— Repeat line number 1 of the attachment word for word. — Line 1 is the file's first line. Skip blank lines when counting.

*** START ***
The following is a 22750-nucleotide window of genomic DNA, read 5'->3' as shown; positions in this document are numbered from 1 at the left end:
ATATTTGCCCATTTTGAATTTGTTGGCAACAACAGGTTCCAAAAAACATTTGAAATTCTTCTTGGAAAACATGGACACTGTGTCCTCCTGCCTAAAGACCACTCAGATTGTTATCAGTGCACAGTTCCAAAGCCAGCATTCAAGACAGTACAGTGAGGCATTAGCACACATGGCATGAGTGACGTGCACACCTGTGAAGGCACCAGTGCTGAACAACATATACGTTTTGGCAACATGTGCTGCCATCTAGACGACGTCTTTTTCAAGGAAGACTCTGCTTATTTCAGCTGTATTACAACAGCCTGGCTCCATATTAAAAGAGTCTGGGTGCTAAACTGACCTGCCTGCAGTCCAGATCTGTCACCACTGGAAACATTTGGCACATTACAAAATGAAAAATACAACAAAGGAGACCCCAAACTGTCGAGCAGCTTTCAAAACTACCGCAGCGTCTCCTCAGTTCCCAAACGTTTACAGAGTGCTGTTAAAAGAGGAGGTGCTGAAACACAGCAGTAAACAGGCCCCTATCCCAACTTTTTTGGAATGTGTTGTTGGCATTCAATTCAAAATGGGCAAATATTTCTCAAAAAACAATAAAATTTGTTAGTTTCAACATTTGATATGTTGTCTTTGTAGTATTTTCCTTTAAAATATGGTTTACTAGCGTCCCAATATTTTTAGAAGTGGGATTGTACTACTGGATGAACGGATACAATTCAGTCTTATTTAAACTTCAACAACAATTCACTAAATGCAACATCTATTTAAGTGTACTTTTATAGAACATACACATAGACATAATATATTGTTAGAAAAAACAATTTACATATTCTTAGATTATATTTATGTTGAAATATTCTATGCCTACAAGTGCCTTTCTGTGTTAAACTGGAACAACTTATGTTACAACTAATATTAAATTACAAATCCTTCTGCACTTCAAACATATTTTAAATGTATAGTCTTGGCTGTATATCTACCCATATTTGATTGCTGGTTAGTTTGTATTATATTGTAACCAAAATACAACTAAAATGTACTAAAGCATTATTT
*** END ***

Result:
The following is a 22750-nucleotide window of genomic DNA, read 5'->3' as shown; positions in this document are numbered from 1 at the left end: